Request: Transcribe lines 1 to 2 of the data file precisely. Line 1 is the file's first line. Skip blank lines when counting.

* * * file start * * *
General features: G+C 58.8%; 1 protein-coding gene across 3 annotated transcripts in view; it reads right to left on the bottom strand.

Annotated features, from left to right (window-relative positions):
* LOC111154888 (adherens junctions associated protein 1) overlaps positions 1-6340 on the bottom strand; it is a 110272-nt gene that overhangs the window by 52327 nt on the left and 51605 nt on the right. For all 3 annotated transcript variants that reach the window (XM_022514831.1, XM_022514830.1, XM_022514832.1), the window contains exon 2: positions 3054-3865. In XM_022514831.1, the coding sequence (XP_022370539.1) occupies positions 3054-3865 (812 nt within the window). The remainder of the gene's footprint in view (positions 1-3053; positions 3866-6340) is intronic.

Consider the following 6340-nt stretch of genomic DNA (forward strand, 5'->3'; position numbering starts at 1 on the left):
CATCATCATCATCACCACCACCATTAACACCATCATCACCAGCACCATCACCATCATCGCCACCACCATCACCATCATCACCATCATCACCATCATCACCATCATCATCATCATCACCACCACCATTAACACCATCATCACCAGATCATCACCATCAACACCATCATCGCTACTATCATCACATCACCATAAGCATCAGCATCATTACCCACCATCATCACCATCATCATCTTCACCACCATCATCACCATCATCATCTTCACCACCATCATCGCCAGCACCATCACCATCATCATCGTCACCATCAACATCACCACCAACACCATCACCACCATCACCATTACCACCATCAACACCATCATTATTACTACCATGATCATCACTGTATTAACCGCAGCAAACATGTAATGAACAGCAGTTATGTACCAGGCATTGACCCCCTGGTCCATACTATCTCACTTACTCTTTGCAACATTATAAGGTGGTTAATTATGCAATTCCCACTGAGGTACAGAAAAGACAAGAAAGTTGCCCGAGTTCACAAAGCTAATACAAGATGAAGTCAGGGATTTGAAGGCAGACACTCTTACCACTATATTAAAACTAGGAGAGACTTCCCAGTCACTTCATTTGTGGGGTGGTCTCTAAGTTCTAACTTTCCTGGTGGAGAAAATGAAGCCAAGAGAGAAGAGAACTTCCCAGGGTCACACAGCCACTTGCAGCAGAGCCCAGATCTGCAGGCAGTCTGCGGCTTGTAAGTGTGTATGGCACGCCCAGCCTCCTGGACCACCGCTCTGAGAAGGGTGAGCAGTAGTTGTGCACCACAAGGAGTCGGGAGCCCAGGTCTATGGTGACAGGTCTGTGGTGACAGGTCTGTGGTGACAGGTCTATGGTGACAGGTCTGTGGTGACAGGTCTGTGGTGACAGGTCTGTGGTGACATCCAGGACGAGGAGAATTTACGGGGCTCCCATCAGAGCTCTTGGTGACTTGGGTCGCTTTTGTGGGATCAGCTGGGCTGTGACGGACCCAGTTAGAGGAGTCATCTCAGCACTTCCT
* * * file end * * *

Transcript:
General features: G+C 58.8%; 1 protein-coding gene across 3 annotated transcripts in view; it reads right to left on the bottom strand.

Annotated features, from left to right (window-relative positions):